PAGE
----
She claimed one staff member said “’Vincent Martin is looked at as a role model, mentor, father, brother, cadre and guiding light to both staff and offenders.”
Bennett said the Officer Connors’ family was solicited for input ahead of the Parole Board’s decision, but the fallen hero’s sister, Maureen Clements, told WTVR that was not the case.
Clements said that Officer Connors’ family was notified Martin was up for parole in early March, and then Bennett called them on March 25 and told them the board had made its decision to grant parole to the cop killer.
"It was disappointing and devastating when we heard it, on Good Friday of all days," Clements told WTVR. "But it was almost something we expected."
The problem is that state law in Virginia says the family of the victim “shall have 45 days” to respond to the parole board before they make a decision.
Clements said she wants to know when the 45 days supposedly started, WTVR reported.
Richmond Police Chief William Smith released a statement in response to the news about Martin’s release that said “Richmond police officers, past and present, expect that their lives and sacrifices would carry more weight and value in society than to allow this person’s release,” the Richmond Times-Dispatch reported.
“I am further concerned that the investigation was conducted by the Parole Board’s chair, an investigation that did not include the department nor the evidence of the crime,” Chief Smith said. “I would hope that an immediate review of this entire proceeding be conducted by an impartial body and afterwards his release can be weighed given all evidence and testimony of family, officers and investigators.”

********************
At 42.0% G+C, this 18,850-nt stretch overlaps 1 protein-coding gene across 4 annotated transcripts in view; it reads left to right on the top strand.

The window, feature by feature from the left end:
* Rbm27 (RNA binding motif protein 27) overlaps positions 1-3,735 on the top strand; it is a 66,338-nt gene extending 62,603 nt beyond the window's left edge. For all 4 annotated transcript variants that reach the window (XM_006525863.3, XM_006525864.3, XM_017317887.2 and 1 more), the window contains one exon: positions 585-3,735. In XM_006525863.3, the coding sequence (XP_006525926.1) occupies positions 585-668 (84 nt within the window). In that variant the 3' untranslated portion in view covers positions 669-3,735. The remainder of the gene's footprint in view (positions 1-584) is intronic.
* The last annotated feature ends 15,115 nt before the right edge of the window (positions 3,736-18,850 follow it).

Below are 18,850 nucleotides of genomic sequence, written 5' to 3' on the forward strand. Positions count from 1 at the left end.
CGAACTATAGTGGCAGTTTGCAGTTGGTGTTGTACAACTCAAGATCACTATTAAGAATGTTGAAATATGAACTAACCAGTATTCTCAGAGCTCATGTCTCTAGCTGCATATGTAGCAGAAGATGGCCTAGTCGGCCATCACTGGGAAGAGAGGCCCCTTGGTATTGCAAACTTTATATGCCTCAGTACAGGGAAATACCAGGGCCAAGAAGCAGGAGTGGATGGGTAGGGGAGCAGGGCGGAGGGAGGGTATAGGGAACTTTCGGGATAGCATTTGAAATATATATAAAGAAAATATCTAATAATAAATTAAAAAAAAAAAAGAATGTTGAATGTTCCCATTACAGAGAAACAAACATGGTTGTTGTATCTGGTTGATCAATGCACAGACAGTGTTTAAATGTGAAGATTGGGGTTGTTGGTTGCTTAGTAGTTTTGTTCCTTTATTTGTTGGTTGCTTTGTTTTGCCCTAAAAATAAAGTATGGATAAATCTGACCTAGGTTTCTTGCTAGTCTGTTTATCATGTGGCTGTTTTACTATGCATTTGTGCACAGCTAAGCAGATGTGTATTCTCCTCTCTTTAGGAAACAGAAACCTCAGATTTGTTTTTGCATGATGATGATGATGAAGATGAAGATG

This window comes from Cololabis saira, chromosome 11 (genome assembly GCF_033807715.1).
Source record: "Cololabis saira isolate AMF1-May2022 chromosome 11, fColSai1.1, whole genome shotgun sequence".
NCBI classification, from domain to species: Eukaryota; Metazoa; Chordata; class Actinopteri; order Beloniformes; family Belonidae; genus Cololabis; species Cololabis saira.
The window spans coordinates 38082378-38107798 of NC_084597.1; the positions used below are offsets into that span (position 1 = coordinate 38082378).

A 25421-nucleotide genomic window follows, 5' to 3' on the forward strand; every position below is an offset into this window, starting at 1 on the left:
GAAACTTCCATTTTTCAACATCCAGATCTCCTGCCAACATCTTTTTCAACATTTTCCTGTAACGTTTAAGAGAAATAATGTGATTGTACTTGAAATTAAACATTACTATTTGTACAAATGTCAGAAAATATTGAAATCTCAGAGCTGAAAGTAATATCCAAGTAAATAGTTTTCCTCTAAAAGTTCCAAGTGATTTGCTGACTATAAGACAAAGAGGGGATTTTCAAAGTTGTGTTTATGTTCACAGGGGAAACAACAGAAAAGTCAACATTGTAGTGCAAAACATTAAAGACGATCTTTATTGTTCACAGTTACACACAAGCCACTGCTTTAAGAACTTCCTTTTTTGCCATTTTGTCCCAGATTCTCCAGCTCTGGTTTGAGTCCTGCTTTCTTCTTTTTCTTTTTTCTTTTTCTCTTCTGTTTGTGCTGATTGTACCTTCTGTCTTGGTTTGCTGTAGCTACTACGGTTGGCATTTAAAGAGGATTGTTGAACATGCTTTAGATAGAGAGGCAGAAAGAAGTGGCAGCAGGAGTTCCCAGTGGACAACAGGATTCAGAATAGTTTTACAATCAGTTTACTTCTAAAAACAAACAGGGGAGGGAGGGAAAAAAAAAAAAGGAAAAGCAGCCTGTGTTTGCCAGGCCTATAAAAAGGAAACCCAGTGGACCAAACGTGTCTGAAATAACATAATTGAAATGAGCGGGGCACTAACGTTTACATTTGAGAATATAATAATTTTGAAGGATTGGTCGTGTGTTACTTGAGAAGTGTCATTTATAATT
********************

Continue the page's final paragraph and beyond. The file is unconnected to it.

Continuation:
The Virginia Association of Chiefs of Police (VACP) has said it will make every effort to stop Martin’s parole from happening, the Richmond Times-Dispatch reported.
“We are appalled and disappointed with the Parole Board’s decision to release Vincent Martin,” VACP President Dana Schrad wrote in an email. “This is a felony murder case involving the brutal killing of Richmond Police Officer Michael Connors which should not be considered for parole. The Connors family is grieving again over the lack of concern for the impact on their family, and it is a slap in the face to every law enforcement officer in Virginia.”
The Parole Board chair hit back against the criticism in the statement that was released, and claimed the murdered officer’s family had been consulted ahead of the vote.
Bennett said in the statement that the Parole Board’s decision was final and criticized law enforcement efforts to change it.
“Ignited by the officer’s family, the Richmond Police Chief, along with other law enforcement organizations have joined in a disappointing chorus of opposition to the Parole Board’s decision,” the board chair wrote. “While this tactic has worked with Parole Boards in other states, this Board does not respond to this type of pressure campaign. These efforts are inappropriate and are intended to nullify the Parole Board’s decision, which again was reached after significant research, discussion and review.”
Virginia Governor Ralph Northam was asked by reporters at a press conference on April 17 if he would intervene and stop the release of the cop killer, WTVR reported.
“I'll be happy to look at, it but my plate has been kind of full with this pandemic, but I'll be happy to look at it," Northam replied.